Cities are urged to promote green infrastructures to reduce their global environmental impacts, while simultaneously adapting to the global climatic variability that such impacts generate. Human Niche Construction theory, however, predicts evolutionary pressures acting over social groups that, this paper contends, tend to favor gray over green infrastructure. This conflict is due to competitive advantages of gray infrastructure, such as their higher capacity to concentrate and intensively use natural resources. Cities need to intentionally override these evolutionary pressures to allow emergence of regimes where green solutions are the normal way of responding to infrastructure-related challenges and development. The override calls for understanding how infrastructure regime dynamics are historically constructed, and cultivating collective intentions capable of harnessing such dynamics. After conceptualizing the roles of evolution versus collective intentionality in infrastructure regime dynamics, we apply Foucauldian genealogical analysis to critically understand how and why the superiority of gray infrastructure became naturalized as truth in Mexico City, Mexico. The analysis explores how gray infrastructure momentum was built over history and the sporadic emergence of collective intentions to break it. Findings show that shifting to a green- infrastructure-dominated regime in Mexico City today would benefit from strategies that simultaneously promote technical, political and subjective changes. Purely technical efforts to promote regime shifts are doomed to fail. Decentralization, democratization, and cultivating certain collective intentions are key factors to override evolutionary pressures. In the context of the anthropocene and growing recognition of the importance of artificially created environments, we remphasize subjectivity and intentionality.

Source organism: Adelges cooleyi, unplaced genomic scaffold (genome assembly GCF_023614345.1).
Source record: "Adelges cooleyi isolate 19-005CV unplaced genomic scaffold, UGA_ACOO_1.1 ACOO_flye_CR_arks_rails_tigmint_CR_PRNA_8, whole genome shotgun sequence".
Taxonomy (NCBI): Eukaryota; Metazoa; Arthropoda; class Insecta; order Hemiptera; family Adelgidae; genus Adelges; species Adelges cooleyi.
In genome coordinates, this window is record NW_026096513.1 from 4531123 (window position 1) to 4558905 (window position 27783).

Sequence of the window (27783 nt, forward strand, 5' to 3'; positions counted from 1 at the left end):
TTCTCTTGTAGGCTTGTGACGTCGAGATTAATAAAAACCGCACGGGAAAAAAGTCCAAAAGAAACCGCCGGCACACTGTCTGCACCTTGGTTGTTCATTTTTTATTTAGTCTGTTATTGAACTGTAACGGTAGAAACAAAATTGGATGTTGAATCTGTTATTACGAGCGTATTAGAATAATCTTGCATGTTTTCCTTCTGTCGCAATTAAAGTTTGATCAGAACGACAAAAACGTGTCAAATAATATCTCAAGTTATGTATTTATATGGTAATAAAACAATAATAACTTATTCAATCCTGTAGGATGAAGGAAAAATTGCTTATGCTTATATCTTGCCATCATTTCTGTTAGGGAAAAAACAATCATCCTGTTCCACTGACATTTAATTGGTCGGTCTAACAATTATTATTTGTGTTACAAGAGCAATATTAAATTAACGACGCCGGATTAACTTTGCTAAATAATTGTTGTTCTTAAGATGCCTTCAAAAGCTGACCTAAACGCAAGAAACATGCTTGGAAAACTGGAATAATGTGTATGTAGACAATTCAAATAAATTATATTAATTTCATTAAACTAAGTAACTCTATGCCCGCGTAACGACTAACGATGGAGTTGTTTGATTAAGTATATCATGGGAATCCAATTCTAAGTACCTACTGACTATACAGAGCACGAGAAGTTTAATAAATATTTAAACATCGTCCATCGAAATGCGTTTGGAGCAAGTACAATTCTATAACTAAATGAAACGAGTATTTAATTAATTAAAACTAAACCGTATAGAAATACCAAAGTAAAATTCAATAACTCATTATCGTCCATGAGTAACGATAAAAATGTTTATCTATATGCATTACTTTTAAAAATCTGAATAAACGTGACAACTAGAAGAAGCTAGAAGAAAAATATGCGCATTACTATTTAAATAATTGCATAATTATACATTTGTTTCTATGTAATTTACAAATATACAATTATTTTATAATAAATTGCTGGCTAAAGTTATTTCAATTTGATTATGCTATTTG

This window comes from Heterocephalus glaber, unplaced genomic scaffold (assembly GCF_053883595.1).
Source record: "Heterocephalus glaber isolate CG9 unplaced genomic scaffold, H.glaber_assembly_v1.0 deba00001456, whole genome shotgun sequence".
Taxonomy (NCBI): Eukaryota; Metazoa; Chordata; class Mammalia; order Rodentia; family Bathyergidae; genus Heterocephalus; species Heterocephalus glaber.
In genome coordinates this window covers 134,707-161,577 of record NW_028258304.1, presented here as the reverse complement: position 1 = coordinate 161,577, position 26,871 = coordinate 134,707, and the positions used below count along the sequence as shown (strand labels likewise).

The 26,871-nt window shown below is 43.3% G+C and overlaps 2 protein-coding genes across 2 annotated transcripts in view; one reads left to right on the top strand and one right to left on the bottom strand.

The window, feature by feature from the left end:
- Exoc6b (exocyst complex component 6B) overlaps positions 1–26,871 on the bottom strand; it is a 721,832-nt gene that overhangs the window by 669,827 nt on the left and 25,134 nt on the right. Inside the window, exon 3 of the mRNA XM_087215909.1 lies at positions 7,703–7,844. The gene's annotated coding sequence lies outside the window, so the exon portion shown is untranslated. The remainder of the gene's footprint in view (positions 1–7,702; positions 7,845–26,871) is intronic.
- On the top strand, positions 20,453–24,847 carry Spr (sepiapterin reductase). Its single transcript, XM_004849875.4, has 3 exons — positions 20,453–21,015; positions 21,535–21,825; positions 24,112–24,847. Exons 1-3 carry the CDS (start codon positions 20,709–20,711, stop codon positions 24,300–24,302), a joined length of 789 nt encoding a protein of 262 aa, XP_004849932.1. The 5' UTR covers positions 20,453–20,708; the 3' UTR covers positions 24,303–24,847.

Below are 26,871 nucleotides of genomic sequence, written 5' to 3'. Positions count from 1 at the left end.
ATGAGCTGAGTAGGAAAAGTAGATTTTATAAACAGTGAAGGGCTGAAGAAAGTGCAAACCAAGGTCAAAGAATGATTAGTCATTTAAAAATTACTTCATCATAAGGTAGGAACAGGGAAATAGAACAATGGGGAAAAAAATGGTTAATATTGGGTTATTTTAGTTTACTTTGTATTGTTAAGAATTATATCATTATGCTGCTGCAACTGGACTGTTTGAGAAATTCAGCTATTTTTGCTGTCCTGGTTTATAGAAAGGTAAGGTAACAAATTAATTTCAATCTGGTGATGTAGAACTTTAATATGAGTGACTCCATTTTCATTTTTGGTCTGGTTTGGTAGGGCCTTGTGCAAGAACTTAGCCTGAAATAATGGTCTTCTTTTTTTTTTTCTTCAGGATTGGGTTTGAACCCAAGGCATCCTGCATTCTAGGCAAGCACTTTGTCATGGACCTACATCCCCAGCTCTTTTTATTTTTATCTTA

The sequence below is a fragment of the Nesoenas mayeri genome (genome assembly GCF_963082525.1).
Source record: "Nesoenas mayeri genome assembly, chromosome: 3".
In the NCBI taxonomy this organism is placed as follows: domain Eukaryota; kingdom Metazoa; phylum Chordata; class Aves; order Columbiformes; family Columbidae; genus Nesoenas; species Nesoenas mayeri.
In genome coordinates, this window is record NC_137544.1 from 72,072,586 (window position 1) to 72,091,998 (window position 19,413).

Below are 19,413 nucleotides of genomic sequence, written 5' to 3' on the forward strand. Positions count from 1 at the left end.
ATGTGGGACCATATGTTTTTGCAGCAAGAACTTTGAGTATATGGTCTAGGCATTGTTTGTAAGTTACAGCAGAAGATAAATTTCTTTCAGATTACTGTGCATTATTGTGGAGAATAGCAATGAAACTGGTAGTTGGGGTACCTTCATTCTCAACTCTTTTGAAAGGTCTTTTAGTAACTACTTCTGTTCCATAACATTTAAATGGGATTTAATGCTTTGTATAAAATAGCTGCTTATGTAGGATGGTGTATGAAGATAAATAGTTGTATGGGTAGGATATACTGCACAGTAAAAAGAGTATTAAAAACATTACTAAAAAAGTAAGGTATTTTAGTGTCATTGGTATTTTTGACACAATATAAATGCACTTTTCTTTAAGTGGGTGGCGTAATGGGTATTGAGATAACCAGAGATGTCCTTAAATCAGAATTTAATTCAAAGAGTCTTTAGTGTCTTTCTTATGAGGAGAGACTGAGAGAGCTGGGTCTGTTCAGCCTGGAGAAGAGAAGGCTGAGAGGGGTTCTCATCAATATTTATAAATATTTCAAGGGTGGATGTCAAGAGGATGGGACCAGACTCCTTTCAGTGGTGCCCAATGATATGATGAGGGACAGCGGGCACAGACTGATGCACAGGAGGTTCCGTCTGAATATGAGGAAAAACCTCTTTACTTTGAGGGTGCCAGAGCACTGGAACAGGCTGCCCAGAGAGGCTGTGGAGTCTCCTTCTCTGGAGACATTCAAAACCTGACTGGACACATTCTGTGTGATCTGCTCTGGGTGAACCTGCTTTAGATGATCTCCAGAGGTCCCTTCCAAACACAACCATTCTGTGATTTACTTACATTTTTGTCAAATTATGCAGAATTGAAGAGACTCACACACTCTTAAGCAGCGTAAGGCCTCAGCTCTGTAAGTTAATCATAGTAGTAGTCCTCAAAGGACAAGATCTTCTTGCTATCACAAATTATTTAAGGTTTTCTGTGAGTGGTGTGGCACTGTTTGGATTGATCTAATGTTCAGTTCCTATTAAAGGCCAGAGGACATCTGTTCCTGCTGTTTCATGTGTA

- Climate variability
- Deliberate transformations
- Human niche construction theory
- Mexico City
ASJC Scopus subject areas
- Global and Planetary Change
- Earth and Planetary Sciences (miscellaneous)